|Year : 2012 | Volume
| Issue : 3 | Page : 183-184
Preface to the Journal of Cardiovascular Disease Research, third issue 2012
Xiaolun Sun1, Zhenquan Jia2
1 Department of Medicine, University of North Carolina, Chapel Hill, USA
2 Department of Biology, University of North Carolina at Greensboro, Greensboro, North Carolina, USA
|Date of Web Publication||24-Jul-2012|
Assistant Professor, Associate Editor, Journal of Cardiovascular Disease Research, Department of Biology, College of Arts and Sciences, University of North Carolina at Greensboro, 321 McIver Street, 312 Eberhart Bluilding, Greensboro, North Carolina - 27412
|How to cite this article:|
Sun X, Jia Z. Preface to the Journal of Cardiovascular Disease Research, third issue 2012. J Cardiovasc Dis Res 2012;3:183-4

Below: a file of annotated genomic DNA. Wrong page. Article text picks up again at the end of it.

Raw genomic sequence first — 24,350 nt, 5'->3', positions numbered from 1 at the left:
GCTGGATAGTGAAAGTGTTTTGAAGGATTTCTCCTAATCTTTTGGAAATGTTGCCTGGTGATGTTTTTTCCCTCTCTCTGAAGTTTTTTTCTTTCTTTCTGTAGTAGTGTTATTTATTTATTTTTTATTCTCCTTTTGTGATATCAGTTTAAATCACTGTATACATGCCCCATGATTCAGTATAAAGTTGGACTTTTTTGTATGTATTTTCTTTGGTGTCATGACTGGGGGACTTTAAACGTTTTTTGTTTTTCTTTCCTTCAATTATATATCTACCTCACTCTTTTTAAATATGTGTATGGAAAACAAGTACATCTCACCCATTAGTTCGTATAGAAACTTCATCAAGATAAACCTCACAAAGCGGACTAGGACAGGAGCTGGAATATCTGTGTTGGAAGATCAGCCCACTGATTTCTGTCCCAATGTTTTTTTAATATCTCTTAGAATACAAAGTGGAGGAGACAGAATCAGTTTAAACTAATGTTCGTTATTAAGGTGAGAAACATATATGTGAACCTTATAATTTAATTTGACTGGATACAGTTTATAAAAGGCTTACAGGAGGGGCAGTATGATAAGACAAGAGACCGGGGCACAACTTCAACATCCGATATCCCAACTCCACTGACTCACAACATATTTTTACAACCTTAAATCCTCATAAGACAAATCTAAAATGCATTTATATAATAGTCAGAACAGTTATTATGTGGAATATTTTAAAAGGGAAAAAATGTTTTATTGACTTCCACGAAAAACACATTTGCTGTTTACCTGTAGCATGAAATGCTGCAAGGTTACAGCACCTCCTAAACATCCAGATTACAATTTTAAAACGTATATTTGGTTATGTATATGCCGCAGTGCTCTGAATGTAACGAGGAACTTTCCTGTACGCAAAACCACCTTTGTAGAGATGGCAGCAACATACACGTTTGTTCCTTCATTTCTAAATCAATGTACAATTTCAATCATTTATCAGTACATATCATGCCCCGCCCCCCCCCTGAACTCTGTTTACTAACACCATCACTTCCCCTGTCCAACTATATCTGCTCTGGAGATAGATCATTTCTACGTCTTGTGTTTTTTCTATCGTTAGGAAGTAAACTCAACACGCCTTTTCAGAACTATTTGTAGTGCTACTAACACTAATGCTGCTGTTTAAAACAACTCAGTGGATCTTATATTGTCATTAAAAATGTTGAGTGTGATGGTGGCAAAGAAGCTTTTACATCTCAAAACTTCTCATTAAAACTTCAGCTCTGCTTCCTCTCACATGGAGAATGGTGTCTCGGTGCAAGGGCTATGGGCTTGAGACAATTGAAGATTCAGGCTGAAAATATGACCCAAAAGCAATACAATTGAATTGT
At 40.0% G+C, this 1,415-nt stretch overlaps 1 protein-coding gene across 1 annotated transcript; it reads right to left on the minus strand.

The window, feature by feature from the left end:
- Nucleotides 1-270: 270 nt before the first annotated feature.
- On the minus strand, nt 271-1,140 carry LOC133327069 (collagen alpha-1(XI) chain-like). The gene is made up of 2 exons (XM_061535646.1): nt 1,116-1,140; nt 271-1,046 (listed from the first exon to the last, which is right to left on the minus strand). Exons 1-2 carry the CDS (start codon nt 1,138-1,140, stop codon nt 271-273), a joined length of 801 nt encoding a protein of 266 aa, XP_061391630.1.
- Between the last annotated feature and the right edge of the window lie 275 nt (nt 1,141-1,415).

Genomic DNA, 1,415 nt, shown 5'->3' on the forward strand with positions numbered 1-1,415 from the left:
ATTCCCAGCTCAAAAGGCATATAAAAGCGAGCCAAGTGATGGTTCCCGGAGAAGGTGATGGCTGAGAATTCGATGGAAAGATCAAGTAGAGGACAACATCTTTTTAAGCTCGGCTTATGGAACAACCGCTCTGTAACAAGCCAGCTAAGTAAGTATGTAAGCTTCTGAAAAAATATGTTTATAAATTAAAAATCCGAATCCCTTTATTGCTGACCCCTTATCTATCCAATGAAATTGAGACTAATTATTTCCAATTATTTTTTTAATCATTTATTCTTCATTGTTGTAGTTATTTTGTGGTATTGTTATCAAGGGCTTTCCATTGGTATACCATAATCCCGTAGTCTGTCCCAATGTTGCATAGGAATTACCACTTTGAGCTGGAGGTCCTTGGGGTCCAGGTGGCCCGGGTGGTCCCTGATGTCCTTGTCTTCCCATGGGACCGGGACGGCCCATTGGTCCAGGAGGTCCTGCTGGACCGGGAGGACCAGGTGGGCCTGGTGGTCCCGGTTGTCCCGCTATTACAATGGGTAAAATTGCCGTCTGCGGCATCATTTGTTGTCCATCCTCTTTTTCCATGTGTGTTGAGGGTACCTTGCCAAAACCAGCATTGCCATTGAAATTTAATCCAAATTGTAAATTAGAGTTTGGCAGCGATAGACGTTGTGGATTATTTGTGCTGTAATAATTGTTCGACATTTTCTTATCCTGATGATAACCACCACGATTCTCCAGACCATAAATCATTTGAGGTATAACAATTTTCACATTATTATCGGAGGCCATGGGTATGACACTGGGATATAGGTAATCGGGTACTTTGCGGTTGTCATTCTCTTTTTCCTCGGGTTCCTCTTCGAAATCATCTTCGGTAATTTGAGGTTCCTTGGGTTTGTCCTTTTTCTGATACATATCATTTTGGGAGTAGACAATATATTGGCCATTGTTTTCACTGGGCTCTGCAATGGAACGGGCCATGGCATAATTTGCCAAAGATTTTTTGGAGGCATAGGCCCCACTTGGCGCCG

We are pleased to introduce the third issue of the Journal of Cardiovascular Disease Research in 2012. This issue comprises seven original research articles and eight clinical case report-based studies. The aim of this editorial preface is to highlight the key findings presented among these papers.
Atherosclerotic vascular disease is a major cause of morbidity and mortality in the developed countries. Although the pathogenesis of atherosclerotic vascular disease involves a complex and multifactorial process, accumulating evidence demonstrates that inflammation and its subsequent endothelial dysfunction play a fundamental role in the initiation and progression of atherosclerosis. In the first original article in this issue, Zeb et al. evaluated the effect of aged garlic extract (AGE) and Coenzyme Q10 (CoQ10) on the biomakers oxidative and inflammatory markers and coronary atherosclerosis progression of participants in a placebo-controlled, double-blinded, and randomized clinical trial. The results showed that combination of AGE and CoQ10 significantly reduced coronary artery calcium, C-reactive protein and the oxidative and inflammatory biomarkers in a 1-year follow-up of Los Angeles fire fighters. Although large clinical trials are needed to testify the findings, the formulation of AGE and CoQ10 could provide an alternative therapy for cardiovascular diseases.